Baygall community Dumpster removal an ‘attention-getter’
Residents of the Baygall community started calling Bulloch County Board of Commissioners Chairman Roy Thompson last week after the Dumpsters at Rocky Ford Road and Old River Road were removed without notice.
It was Thompson’s idea to remove the garbage receptacles, which are often overflowing with household refuse and bulk trash including old sofas, used tires and tree limbs, he said.
They will be replaced soon, possibly by the weekend, but Thompson said that he hopes the temporary removal caught the attention of some who have been abusing the site.
He said he has lived a short distance away from the intersection for 23 years, and he has seen the trash situation there grow worse each year - and it is costing taxpayers money.
The Dumpsters are close to a point where Bulloch meets Screven and Jenkins counties, and many people from those two counties dump their trash there as well, he said. Not only do they use the facility meant for - and paid for by - Bulloch County residents, but they also dump “old tires, refrigerators and other bulk waste,” which Bulloch has to pay to haul to a landfill in Jesup.
Sometimes, out-of-county and bulk waste at the site accounts for “65 to 70 percent” of the refuse left there, he said.
Last week, Thompson posted on his personal Facebook page about the issue.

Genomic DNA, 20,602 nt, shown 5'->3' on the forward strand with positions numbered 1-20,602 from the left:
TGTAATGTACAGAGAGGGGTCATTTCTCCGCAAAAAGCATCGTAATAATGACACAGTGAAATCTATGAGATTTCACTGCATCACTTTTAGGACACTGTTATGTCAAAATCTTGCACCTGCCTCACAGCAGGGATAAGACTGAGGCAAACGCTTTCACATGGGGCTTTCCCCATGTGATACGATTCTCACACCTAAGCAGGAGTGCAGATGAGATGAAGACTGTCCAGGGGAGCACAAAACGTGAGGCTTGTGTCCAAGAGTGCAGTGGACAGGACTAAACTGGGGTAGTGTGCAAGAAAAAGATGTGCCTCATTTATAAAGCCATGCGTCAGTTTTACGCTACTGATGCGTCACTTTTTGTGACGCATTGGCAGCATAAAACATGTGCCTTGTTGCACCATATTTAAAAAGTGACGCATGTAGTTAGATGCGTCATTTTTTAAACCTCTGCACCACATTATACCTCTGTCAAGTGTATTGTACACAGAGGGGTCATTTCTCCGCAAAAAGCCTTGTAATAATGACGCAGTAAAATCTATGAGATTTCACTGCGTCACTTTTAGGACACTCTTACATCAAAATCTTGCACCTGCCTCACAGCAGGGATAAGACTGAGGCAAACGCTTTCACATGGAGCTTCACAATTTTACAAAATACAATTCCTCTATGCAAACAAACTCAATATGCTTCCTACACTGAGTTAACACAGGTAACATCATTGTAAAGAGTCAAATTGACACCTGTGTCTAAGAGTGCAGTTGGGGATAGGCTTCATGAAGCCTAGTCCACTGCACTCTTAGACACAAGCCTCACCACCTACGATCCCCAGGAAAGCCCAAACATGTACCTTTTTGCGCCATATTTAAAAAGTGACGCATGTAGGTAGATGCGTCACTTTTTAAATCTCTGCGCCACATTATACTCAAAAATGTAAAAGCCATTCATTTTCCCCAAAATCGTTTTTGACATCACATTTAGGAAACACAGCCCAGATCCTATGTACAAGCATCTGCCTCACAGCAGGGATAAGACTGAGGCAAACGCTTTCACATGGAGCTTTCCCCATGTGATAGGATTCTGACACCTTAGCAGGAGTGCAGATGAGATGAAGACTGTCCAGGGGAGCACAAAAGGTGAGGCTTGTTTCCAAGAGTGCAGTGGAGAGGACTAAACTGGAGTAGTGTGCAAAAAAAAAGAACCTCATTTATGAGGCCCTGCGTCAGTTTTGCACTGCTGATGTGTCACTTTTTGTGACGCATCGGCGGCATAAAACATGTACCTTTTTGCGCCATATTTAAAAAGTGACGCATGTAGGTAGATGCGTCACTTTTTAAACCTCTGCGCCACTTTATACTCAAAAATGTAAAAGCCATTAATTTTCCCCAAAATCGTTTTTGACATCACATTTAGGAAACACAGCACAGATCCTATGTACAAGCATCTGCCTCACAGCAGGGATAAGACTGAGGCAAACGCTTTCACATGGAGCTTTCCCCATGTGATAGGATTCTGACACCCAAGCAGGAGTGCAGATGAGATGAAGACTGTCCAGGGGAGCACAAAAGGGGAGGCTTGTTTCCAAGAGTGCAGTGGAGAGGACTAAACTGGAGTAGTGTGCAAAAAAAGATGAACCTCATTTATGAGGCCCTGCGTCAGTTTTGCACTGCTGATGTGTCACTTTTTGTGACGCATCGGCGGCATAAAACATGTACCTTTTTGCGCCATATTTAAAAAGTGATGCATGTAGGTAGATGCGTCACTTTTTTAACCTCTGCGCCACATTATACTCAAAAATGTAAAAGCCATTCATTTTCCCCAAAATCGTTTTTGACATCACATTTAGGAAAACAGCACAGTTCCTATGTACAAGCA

“I alone asked for the unmanned household garbage collection center (to) be closed,” he wrote. “Why? As the chairman elected by the citizens, I’m trying to save tax dollars. ... I’m tired of taxpayers living in Bulloch paying for trash from other counties in the area. This has to stop! I don’t want to have to raise my hand to increase taxes.”
Thomson said the Dumpsters will return soon, but when they do, he hopes Bulloch residents will help combat the problem of illegal dumping.
“I need your help ...,” he wrote. “All I ask (is that county residents) please take pictures or take tag numbers of those illegally dumping.”
Cameras maybe placed in the area as well, but the county does not have enough environmental compliance officers to monitor each of the 11 unmanned garbage disposal areas in the county, he said. There are 18 manned recycling centers, but acquiring the land and funding to construct more of them is not feasible at this time, he said.
“We need the public’s help... so these cases can be prosecuted,” he wrote. “Taking these Dumpsters was an attention-getter. I wanted to see people’s reactions.”
While many called him to protest, a few praised the removal and said the area looks better, Thompson said. However, the majority want their dump site back.
Posting signs to inform the public that the sites are for Bulloch County residents’ household garbage only have proven to be futile attempts at forced compliance, he said, adding that “it doesn’t take long for them to shoot those signs up” or otherwise deface them.
However, prosecuting and fining offenders from other counties and those who dump bulk waste illegally just might help to curb the problem - and save Bulloch County taxpayers’ money, he said.
Thompson asks anyone who sees someone illegally dumping garbage to snap a photo or write down the offender’s tag number and vehicle description, then email the information to him at firstname.lastname@example.org.
Those violating the county laws will be cited and prosecuted, he said.
“I’ve probably overstepped my bounds,” he said on Monday, “but it was a decision I made on my own. Like in my own business, I look for ways to save money.”
The Dumpsters will be returned, possibly by Thursday, he said.
“It was never intended for them to stay gone,” Thompson said.
Herald reporter Holli Deal Saxon may be reached at (912) 489-9414.